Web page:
Fireplace with mantel

A fireplace mantel conjures images of warm winter evenings, a quiet night with a good book, or a romantic fireside dinner. There is little wonder why family pictures often center around fireplaces; there is something strong in the connection between the hearth and heat of a home and the metaphoric heart. The focal point, of course, isn’t the mantel. It’s the fireplace. But without a decent fireplace design, your fireplace ends up looking more like the remnants of a burnt-out colonial house than a place meant to warm your home.

Fireplace Mantels—The Basics

A fireplace mantel is a shelf that frames the opening of a fireplace, covering part of the chimney breast. Also called a mantelshelf, mantelpiece, or corbel, it is meant as an ornamental facing to your fireplace, most often some sort of shelf that projects just above the opening of your fireplace pit. There are many variations of a mantelpiece, and they sometimes are said to include not only the shelf but also the entire façade.

How a Mantel Fits in Your Fireplace Design

Your fireplace is made out of some sort of fire retardant material—stone, tile, brick. (Or at least it better be.) These materials offer a very specific design element that does not always fit your home’s interior design. Wood, for instance, might be the central design element in your home. Or iron. Or perhaps it’s simply a much softer, subtler style than the materials used, perhaps a cloth or lace pattern. A fireplace mantel can be used to dress up or down your fireplace design to fit with your interior design. Equally important, it offers a platform on which to place other design elements. People choose to use it as a bookshelf, a place for family photos, or for candles and ivy, to name a few. It also offers a base from which to hang artwork or as a place to put seasonal decorations.

What Materials Are Mantels Made From?

The materials can be as sophisticated as a wood mantel with dentil molding, or a cast or carved marble, or it can be as simple as an understated rock slab or stained wooden beam. Each of these is a very specific design choice. Dark stained wood might be used to dress up the fireplace while a light finish will offer that cabin casual feel. Iron or other metals can make things formal while a stone slab can give that simple elegance only stone provides. There is a tremendous selection of elegant mantel styles, materials and finishes out there—as many as you can dream up. The difficulty is finding the one that is right for you.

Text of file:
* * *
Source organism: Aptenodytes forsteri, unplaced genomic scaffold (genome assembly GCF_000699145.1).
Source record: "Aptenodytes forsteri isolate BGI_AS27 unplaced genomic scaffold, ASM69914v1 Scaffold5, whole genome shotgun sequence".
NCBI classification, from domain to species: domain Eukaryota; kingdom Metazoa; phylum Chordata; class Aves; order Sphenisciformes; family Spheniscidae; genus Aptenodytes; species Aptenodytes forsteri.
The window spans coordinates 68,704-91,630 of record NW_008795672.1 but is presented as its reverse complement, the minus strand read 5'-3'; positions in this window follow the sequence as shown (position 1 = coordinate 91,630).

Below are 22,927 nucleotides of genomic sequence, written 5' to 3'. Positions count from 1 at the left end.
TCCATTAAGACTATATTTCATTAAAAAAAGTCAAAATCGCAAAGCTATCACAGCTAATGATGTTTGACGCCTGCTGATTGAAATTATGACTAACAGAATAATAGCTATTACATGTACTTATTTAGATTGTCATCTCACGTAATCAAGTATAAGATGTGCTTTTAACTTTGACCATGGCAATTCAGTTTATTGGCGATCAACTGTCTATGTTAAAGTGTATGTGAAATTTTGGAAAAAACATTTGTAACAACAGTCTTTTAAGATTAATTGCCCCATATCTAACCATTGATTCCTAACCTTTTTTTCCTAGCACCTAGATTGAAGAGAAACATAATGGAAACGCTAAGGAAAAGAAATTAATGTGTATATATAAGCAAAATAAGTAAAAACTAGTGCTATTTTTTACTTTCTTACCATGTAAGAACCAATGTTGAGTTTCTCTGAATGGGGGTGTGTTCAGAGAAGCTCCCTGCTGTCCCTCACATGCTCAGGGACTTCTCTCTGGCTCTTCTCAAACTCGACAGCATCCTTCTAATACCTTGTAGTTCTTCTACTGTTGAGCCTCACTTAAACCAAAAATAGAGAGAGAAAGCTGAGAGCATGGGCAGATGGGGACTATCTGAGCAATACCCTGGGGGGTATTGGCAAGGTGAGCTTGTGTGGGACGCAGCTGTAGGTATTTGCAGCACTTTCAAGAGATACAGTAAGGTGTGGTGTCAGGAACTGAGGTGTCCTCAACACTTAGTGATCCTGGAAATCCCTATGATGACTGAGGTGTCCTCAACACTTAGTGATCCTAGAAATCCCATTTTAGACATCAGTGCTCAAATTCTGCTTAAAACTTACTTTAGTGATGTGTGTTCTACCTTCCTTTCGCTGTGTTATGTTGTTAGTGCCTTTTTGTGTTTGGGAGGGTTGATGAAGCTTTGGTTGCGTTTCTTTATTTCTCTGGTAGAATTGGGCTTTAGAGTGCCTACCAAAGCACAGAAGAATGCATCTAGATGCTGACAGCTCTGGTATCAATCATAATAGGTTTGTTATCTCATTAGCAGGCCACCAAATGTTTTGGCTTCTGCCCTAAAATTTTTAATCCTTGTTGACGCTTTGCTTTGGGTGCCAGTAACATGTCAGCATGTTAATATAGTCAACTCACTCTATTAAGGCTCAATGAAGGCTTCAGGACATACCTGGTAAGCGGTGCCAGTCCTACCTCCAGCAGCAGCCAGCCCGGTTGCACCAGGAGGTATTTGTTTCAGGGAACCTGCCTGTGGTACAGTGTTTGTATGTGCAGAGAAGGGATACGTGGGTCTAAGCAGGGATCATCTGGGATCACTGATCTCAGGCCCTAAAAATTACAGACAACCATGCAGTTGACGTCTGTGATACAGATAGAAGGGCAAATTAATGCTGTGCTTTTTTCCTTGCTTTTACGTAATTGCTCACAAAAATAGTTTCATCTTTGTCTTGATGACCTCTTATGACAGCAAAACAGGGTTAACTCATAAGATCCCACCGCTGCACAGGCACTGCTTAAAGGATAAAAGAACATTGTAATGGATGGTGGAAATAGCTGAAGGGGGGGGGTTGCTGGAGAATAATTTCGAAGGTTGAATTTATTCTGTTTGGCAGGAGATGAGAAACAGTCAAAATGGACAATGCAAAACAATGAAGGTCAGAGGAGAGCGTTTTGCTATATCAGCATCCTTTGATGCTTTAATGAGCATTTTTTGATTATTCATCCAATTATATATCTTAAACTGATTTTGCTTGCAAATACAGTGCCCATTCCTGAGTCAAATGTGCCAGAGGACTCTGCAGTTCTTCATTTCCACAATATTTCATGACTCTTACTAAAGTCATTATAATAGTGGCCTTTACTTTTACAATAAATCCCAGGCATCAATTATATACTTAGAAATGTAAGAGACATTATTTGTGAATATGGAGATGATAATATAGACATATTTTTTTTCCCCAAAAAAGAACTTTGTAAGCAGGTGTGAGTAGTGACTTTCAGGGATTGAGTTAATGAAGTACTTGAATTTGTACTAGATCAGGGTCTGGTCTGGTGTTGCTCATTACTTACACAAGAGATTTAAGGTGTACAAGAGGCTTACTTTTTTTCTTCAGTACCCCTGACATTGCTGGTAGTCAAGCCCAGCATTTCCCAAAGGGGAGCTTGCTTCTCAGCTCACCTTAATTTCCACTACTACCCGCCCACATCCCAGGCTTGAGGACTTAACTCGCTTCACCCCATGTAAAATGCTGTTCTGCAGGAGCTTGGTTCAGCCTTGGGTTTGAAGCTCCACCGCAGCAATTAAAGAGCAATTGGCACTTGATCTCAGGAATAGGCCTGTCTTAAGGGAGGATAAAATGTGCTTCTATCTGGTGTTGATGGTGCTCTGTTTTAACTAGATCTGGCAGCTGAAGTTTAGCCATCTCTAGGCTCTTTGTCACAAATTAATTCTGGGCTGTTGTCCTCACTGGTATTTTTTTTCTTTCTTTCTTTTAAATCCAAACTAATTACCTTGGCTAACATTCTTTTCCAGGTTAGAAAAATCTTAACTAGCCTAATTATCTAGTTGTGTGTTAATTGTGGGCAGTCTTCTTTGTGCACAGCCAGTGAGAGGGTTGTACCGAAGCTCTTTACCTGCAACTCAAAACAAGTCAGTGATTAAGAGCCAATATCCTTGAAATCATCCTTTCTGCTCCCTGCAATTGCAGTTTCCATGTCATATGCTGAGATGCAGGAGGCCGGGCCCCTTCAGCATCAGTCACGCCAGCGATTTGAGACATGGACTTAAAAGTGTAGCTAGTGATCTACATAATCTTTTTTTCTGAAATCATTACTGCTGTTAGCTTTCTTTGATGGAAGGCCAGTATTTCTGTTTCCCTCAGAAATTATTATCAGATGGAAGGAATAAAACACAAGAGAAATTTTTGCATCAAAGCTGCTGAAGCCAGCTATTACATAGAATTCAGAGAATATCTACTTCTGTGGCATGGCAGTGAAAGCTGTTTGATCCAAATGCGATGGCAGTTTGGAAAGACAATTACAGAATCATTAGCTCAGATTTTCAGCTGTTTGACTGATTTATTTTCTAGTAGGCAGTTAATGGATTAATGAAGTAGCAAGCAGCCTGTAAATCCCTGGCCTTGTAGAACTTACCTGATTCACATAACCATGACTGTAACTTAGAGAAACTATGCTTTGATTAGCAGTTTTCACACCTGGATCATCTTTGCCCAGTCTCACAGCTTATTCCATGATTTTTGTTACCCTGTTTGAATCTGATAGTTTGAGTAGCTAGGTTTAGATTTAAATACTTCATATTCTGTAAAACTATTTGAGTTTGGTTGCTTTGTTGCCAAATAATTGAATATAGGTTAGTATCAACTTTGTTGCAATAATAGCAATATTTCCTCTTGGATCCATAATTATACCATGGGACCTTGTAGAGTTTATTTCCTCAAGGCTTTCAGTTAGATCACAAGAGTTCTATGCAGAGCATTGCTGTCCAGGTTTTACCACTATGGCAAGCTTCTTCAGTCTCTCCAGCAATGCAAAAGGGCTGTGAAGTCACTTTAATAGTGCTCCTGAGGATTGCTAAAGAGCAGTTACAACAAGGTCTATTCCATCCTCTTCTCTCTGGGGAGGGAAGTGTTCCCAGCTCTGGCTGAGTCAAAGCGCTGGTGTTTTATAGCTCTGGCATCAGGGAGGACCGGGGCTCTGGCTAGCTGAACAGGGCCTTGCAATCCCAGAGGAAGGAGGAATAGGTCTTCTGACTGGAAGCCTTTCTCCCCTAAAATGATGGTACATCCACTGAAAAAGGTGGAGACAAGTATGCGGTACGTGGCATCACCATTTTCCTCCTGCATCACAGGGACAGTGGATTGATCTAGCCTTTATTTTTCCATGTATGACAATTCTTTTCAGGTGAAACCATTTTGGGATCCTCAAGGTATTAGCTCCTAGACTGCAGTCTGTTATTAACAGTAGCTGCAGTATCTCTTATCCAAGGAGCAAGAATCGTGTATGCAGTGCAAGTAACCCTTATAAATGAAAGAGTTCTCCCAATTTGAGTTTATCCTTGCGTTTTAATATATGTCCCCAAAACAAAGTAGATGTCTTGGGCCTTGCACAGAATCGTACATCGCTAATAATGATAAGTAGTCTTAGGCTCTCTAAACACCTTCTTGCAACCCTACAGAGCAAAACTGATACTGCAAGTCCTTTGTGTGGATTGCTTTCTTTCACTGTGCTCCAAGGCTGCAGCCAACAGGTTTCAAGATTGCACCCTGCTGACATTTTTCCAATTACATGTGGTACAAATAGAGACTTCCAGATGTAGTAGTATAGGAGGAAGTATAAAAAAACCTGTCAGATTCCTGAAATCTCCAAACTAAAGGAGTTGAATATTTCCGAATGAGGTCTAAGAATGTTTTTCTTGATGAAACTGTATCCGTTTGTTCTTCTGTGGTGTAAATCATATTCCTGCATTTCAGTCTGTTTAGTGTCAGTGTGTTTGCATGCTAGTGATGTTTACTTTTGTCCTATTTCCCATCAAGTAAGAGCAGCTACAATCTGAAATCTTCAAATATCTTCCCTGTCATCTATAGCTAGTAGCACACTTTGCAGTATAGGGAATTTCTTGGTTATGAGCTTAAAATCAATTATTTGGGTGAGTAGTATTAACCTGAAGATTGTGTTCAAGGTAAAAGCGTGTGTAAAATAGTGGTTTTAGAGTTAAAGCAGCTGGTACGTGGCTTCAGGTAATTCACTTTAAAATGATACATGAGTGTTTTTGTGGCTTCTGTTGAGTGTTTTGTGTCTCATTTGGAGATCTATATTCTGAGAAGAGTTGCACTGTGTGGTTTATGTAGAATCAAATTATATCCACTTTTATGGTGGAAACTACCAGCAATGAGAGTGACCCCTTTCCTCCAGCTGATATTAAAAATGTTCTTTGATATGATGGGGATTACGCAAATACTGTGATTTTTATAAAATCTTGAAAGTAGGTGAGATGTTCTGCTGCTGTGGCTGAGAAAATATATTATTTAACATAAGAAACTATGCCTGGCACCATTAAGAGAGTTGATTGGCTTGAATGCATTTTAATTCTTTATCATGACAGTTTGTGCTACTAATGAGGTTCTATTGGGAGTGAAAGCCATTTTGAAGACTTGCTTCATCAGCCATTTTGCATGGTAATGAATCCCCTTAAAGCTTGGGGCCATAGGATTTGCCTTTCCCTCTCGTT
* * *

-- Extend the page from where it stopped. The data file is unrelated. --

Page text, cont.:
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Designing your Fireplace Mantel

For those who want the quick job, or the easy choice, there are many varieties of fireplace mantel kits out there. These can be installed with ease by either yourself or your contractor, handyman, or carpenter. They come in a wide variety of designs, allowing you many choices to fit with your décor. But finding the right design is difficult, particularly for such an important focal point in a home, so many homeowners choose to create custom mantelpieces.

For the same reasons, homeowners also often choose to hire an interior designer. Even if you don’t choose to do this, at the very least it is important to buy or borrow various sample materials and bring them home to imagine how they might look installed. These samples can be found at most home centers, lumber and building materials stores, or millworks and fireplace stores. They will help you see texture against texture and color against color as they fit into the room. A beautiful antique wood might look wonderful in the store but terrible when placed above a brick fireplace. You will rarely know this until it’s sitting there in your home.

When you settle in on a design, installing your fireplace mantel is an easy task. In just about all cases a mantelpiece is simply a dressing, a façade fastened to your fireplace. Once installed, the real part of incorporating it into your interior design begins. What goes on your hearth, at the center of your home? Well, that’s entirely up to you.


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